I’m a Celebrity will be a nice little earner for Kezia Dugdale. But that’s it | Anne Perkins

Anne Perkins
‘Kezia Dugdale cannot be surprised to discover that there is simply no interpretation of her decision that excludes her desire to a) earn a quick buck and b) feature in tabloid headlines.’ Photograph: James Gourley/REX/Shutterstock

Kezia Dugdale, the former leader of Scottish Labour, has jetted off to the Australian bush to join Ant and Dec and the cast of 12 in this year’s I’m a Celebrity. It would be fair to say her decision has split the entire country, and particularly Scottish Labour. Dugdale’s announcement came on the eve of the naming of the party’s new leader, Richard Leonard. The Dugdale affair overshadowed his first meeting with MSPs this afternoon where it was accepted she should not after all be suspended from the party, thereby agreeing with a call Jeremy Corbyn had already made.

The political row since the news broke on Friday has followed a familiar path – a bilious piece in the Scottish Daily Mail which is now mysteriously hard to access, a well-targeted tease from Nicola Sturgeon, tweeting her support for #teamkez, and a general atmosphere of outrage over an MSP taking well-paid time out from her day job. Dugdale was reportedly told by the party not to go, but went anyway, joining a roll of parliamentarians from Nadine Dorries to Penny Mordaunt who have tried reality TV as a career accelerant, with, it is only fair to say, mixed results.

Dugdale herself has not yet landed in the jungle, where the other contestants – not including many household names – are already breakfasting on bugs, weeping silently on camera etc etc. My money is on Stanley Johnson, father of Boris, who at some point will reveal that at his prep school funnel-web spiders were a delicacy and the washing facilities in the bush are a definite improvement.

Everyone who goes on a show like I’m a Celebrity takes a particular risk that is now so familiar from repeated experience it can only trigger a cacophany of mental warning klaxons, however limited a contestant’s perception of their place in the world. Dugdale cannot be surprised to discover that there is simply no interpretation of her decision that excludes her desire to a) earn a quick buck and b) feature in tabloid headlines. The lingering impression that Scottish Labour is a nest of vipers from which eight minutes in the panic pit with 40 pythons is a welcome break could reasonably described as unhelpful.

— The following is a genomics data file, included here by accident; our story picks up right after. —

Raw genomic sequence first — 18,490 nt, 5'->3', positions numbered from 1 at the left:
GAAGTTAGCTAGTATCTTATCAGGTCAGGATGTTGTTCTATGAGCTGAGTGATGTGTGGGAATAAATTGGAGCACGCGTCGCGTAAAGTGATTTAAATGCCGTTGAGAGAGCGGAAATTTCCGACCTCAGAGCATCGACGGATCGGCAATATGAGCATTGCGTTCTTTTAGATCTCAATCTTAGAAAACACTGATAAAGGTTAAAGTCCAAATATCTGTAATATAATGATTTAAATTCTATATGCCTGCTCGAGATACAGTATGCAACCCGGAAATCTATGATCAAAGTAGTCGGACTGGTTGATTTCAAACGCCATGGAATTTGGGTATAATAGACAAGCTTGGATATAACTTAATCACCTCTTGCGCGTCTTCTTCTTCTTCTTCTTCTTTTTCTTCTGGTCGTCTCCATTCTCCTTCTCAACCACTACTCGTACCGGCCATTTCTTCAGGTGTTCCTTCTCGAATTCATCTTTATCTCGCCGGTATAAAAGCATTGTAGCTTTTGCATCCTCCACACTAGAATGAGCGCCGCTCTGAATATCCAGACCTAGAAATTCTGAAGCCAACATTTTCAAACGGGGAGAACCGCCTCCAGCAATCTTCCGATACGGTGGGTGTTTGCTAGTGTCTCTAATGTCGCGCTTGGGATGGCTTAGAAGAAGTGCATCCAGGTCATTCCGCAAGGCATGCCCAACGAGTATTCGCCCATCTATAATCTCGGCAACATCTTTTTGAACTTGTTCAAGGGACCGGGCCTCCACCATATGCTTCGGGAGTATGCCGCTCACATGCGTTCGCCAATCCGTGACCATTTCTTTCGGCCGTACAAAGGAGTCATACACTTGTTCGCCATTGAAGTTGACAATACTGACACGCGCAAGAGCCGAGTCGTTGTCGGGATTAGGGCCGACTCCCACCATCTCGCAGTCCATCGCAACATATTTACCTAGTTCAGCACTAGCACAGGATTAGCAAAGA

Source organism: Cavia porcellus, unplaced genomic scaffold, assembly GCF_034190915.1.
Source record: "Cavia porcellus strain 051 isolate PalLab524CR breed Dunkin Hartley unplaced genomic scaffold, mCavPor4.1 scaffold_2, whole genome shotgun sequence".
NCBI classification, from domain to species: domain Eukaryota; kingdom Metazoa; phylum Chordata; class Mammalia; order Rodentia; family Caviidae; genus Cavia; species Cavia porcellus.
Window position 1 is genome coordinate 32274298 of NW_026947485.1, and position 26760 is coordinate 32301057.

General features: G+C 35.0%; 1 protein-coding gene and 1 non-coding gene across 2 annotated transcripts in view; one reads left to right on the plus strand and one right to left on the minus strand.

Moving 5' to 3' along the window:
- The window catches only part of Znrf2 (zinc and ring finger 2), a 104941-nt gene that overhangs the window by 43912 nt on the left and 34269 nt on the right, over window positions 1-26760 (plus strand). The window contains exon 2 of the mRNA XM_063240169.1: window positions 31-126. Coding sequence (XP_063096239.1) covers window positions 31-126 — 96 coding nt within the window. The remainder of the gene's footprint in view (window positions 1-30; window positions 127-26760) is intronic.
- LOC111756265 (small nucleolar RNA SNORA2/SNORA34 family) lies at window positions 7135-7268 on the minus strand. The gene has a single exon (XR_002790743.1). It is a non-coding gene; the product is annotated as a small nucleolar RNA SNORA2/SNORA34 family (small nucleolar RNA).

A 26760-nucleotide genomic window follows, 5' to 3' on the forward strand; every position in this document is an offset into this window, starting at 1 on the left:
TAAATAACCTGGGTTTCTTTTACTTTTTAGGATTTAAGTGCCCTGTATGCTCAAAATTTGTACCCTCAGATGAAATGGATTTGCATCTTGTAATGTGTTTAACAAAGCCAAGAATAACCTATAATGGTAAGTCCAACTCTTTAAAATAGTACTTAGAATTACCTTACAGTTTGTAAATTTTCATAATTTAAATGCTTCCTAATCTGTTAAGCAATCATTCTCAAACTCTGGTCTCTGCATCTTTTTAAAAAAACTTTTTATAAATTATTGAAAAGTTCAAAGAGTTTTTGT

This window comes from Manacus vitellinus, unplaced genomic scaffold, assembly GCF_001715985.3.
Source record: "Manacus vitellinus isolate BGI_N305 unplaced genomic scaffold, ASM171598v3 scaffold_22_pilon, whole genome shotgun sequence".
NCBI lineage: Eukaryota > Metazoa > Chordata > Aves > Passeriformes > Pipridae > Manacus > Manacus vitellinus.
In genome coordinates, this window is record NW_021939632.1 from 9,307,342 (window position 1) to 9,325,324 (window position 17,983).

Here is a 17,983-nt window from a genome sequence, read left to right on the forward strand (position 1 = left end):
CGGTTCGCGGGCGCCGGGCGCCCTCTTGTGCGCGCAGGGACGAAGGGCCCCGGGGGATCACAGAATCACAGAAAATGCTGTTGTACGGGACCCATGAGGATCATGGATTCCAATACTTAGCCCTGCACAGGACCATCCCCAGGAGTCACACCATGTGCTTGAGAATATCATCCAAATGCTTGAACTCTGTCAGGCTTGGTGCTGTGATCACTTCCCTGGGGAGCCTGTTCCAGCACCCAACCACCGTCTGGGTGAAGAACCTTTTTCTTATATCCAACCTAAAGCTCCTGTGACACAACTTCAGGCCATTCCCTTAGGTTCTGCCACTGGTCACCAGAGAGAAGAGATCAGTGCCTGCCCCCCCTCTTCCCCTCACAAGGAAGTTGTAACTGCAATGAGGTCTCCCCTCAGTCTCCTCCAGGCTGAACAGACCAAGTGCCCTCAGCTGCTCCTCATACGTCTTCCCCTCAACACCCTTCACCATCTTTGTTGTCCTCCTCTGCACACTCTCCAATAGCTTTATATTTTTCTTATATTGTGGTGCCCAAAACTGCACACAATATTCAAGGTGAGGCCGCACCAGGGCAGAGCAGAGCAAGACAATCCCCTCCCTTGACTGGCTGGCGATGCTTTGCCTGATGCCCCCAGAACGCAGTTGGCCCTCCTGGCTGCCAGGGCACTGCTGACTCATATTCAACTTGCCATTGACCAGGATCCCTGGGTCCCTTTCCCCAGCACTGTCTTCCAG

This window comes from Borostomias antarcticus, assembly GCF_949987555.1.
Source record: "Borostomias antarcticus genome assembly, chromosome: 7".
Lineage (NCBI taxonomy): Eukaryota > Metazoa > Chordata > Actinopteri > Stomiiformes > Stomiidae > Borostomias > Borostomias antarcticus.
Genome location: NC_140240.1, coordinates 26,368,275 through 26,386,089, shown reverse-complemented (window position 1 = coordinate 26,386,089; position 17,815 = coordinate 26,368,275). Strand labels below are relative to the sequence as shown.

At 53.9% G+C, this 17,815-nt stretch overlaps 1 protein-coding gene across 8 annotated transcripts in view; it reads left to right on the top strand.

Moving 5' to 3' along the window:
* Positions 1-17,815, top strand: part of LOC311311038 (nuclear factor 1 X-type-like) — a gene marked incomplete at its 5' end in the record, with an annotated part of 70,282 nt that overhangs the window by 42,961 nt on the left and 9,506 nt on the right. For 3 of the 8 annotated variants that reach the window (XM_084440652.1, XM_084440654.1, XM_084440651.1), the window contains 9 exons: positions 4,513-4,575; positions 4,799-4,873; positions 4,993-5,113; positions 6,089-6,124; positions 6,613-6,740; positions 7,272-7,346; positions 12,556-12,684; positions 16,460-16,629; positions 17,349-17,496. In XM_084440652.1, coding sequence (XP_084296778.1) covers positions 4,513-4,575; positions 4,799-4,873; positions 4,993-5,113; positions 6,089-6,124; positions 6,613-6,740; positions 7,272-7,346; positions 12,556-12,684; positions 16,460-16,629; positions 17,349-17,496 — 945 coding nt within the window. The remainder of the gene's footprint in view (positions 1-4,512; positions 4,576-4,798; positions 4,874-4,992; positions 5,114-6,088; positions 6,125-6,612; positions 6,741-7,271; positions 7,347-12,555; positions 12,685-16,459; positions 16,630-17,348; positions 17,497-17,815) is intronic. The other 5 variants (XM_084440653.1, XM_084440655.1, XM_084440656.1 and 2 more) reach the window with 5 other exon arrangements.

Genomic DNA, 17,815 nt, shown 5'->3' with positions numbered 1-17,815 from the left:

The interesting question is whether she can get something other than the pay cheque out of the exposure. Some of her political predecessors – Nadine Dorries Robert Kilroy-Silk and perhaps, sadly, least forgettably, George Galloway – merely confirmed pre-existing prejudices relating to narcissism, connectedness with the real world and unsuitability for public life, weaknesses that were swiftly identified by the voting public.

But Ed Balls managed to use Strictly Come Dancing to pull off a striking rehabilitation from a political career that had ended in ignominy when he lost his seat in 2015. On the other hand, Balls is not a man to be held back, least of all by self-doubt, and like Michael Portillo 20 years ago, he pivoted from defeat to recovery with a generous and elegant concession speech.

Ed Balls managed to use Strictly Come Dancing to pull off a striking political rehabilitation. Photograph: Dave J Hogan/Getty Images

Strictly worked for Balls because he took it seriously but kept it in proportion. This is a handy life skill for anyone, but it is invaluable for politicians. But it also worked because it makes proper, recognisable and learnable demands of the contestants. No one can take the intentional nastiness of I’m a Celebrity, which reflects some of the deliberate humiliation that is at the heart of bullying, and make something better of it. The most contestants can hope for is to cling stoically to dignity and thus reveal a more admirable side of their character than the bit they exposed by agreeing to take part in the first place.

Strictly, on the other hand, teams the amateur with the professional and challenges them to aspire to the professional’s expertise. That requires a freakish combination of steeliness of purpose (trying to reach stratospheric skill levels) with an apparent lack of inhibition and even a streak of self-parody.

What to make, then of Mordaunt, the new international development secretary who fought her way out of political invisibility three years ago to take part in Splash!, a diving contest on ITV. Anyone reckless enough to try a back dive from a high board at any time, let alone on television, should probably be banned from any position of responsibility for ever.

Unusually, while name recognition in politics is usually the result of some epic political cock-up, Mordaunt’s advantage was that no one knew who she was when she started. Now she is in the cabinet there are an unusual number of pictures of her in a swimsuit, which in some quarters is preferable to knowing anything more of her politics except that she is a Brexiter.

Fighting back the thought that reality TV contests could catch on as an alternative to primaries or any other system of trying to assess parliamentary candidates, I can only say it might be wise to see how Mordaunt works out in her new job before advocating TV contests involving extreme hazard as anything other than a nice little earner.

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